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The Secret Speeches of Chairman Mao

January 31, 2010

Roderick MacFarquhar, Timothy Cheek, and Eugene Wu, eds. The Secret Speeches of Chairman Mao: from the Hundred Flowers to the Great Leap Forward. Cambridge: Harvard University Press, 1989.

Zhou Guanghui (2003)

Included in this volume are “secret speeches” made by Mao Zedong during the eventful period from 1957 to 1958. Unlike the heavily edited official versions of Mao’s works, these speeches, which were never formally published in China and were little known to both Westerners as well as the Chinese audience, truly preserve Mao’s personal voice. Through Mao’s earthy, elusive, and often provocative speaking, this book retells the story of the Hundred Flowers and the Great Leap Forward and provides the reader with much insight into Chinese politics.

The speeches dealing with the Hundred Flowers period highlight Mao’s political concerns, his troubled relationship with party officials and his personal leadership style. The post-Stalin ‘thaw’ and issues of domestic economic development convinced Mao of the importance of so-called bourgeois intellectuals. The “Hundred Flowers” policy, which promised great freedom of speech to intellectuals, indeed aimed to dispel the suspicions of many officials and win their cooperation in the new drive for socialism, as vividly shown in Mao’s repeated talks to a wide circle of officials and non-party members. To carry out this policy and overcome strong bureaucratic opposition, Mao used detached analysis, cajolery, assertion, bullying, and many other methods, a revealing feature of personal politics at the time. However, these speeches also reveal the expedient nature of Mao’s flirtation with intellectuals. The “Hundred Flowers” policy based on some contingent conditions and Mao’s fragile belief that “without any alternative, bourgeois intellectuals will accept the party leadership.” This might explain why Mao suddenly turned from a fervent advocate of the policy to a determined supporter of the anti-rightist “rectification” movement in 1957.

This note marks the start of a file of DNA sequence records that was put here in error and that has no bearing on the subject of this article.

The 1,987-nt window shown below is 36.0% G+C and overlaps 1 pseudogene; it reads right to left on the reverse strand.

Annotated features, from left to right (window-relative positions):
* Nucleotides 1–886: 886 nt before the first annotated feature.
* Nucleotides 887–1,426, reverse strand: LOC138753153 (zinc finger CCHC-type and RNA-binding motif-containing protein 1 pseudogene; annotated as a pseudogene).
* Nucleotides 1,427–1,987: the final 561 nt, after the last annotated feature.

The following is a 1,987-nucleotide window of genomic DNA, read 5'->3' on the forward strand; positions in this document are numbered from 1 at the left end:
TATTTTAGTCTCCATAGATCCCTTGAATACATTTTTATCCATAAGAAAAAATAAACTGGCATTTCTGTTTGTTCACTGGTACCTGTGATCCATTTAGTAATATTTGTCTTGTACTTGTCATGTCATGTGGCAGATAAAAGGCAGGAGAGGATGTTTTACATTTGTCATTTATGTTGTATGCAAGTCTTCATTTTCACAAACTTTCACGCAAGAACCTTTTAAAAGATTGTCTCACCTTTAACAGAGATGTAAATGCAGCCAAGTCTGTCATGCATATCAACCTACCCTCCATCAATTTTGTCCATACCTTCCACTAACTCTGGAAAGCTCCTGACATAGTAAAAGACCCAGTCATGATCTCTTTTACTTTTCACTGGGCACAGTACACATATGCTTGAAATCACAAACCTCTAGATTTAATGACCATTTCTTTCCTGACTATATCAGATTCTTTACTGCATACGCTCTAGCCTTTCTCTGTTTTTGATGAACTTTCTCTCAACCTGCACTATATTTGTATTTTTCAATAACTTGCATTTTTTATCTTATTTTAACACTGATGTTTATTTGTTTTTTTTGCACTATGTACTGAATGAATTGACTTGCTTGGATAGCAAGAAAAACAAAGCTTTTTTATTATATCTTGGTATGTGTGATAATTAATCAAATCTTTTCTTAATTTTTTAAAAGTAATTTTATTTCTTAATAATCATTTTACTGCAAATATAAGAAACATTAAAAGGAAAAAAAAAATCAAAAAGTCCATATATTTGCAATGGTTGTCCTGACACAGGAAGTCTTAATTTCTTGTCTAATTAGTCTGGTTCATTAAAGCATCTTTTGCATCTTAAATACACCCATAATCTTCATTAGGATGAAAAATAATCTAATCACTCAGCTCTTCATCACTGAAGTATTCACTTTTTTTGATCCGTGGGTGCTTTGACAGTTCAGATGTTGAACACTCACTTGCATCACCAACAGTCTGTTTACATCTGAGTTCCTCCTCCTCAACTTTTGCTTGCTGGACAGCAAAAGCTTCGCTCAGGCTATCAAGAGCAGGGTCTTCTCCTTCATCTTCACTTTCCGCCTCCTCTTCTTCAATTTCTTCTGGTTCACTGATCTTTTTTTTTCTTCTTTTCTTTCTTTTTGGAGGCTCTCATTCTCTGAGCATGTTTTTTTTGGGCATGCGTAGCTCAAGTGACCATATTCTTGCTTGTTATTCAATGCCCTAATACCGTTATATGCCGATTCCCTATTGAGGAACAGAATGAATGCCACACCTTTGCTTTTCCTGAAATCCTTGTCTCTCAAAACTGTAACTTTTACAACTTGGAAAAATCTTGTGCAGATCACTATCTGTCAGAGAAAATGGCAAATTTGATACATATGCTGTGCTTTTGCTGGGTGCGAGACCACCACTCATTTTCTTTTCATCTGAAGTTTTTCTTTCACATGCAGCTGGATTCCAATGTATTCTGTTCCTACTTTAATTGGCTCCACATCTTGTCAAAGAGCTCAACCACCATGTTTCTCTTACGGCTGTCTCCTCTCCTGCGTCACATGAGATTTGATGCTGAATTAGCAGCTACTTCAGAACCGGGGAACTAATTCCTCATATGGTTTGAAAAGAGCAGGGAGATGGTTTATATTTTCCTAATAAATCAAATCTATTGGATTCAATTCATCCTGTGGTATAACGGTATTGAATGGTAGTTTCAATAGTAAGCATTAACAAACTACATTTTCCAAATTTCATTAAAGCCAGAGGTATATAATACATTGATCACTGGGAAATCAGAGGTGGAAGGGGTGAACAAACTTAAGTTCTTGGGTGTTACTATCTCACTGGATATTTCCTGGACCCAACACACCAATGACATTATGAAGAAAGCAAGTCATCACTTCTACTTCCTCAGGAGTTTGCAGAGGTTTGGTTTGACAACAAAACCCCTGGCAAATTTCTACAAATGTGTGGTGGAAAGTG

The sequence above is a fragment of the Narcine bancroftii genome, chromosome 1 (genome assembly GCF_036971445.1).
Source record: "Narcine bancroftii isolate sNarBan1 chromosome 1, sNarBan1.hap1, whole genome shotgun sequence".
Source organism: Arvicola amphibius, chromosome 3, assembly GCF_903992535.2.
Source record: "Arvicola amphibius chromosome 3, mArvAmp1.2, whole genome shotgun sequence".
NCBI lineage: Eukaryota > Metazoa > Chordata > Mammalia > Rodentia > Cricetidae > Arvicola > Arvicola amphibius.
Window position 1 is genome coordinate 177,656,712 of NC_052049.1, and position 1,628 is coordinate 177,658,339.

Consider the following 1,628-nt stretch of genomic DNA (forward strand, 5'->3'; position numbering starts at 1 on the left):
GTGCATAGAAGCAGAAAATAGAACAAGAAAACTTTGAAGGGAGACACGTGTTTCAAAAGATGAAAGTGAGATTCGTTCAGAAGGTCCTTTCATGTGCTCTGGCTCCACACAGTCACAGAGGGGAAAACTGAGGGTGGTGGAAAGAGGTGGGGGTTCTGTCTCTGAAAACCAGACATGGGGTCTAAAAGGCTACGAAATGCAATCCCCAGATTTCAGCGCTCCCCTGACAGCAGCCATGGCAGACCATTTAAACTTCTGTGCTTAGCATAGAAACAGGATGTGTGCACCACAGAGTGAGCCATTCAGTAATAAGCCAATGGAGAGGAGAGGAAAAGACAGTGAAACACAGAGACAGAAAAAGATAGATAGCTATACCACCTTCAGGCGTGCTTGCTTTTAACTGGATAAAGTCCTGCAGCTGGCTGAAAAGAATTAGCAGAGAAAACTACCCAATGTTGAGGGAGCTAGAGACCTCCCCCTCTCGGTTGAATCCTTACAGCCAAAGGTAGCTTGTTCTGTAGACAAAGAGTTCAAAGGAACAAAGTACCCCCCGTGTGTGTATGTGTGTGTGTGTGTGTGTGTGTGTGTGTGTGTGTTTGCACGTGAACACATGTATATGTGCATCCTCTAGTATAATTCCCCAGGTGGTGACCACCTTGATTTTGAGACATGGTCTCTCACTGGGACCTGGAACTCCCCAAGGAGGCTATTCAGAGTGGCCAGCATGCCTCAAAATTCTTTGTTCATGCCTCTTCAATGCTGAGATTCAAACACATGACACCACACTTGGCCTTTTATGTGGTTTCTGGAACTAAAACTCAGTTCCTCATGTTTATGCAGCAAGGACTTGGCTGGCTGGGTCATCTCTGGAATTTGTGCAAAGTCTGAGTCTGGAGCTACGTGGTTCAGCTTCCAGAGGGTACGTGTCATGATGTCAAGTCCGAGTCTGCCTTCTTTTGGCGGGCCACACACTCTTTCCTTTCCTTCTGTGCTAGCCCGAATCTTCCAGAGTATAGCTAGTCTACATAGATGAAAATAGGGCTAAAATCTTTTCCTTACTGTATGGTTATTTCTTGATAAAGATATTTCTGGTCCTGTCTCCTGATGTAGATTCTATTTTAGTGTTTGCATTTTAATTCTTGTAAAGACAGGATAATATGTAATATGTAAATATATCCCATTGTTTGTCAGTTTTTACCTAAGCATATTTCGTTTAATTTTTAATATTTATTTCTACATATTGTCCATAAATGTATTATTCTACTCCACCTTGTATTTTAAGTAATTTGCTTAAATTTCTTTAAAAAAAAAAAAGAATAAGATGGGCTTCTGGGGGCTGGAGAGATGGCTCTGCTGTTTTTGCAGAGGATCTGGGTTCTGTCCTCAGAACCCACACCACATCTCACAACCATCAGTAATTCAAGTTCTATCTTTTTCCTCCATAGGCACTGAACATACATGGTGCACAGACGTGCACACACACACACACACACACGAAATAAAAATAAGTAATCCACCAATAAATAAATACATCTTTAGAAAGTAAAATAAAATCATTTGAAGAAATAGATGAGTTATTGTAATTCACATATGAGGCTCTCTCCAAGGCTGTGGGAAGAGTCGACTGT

The speeches dealing with the Great Leap Forward also provide much information about Mao’s utopian vision of the people’s commune and China’s industrialization. Moreover, the tragic consequence of the Great Leap Forward can find its roots in policy-making decisions. As indicated in one of Mao’s speeches at the Beidaihe conference, Mao, obviously convinced that a bumper harvest was on the way, emphasized grain output and attempted to raise steel quotas, which turned out to be disastrous.

Intended for a wider audience, this volume of translations of Mao’s speeches not only preserves the original style of the texts, but also given illuminating annotations regarding the historical background, obscure persons mentioned by Mao, and political institutions. The long introductory chapters by Roderick MacFarquhar, Benjamin Schwartz, Merle Goldman, Eugene Wu, and Timothy Cheek are also very helpful to the reader. Timothy Cheek’s analysis of the main sources of Mao’s texts offers a valuable introduction to the historiography of Mao’s writings.

See also: Pacific Affairs, vol. 61, no. 1 (Spring 1991): 92-93.

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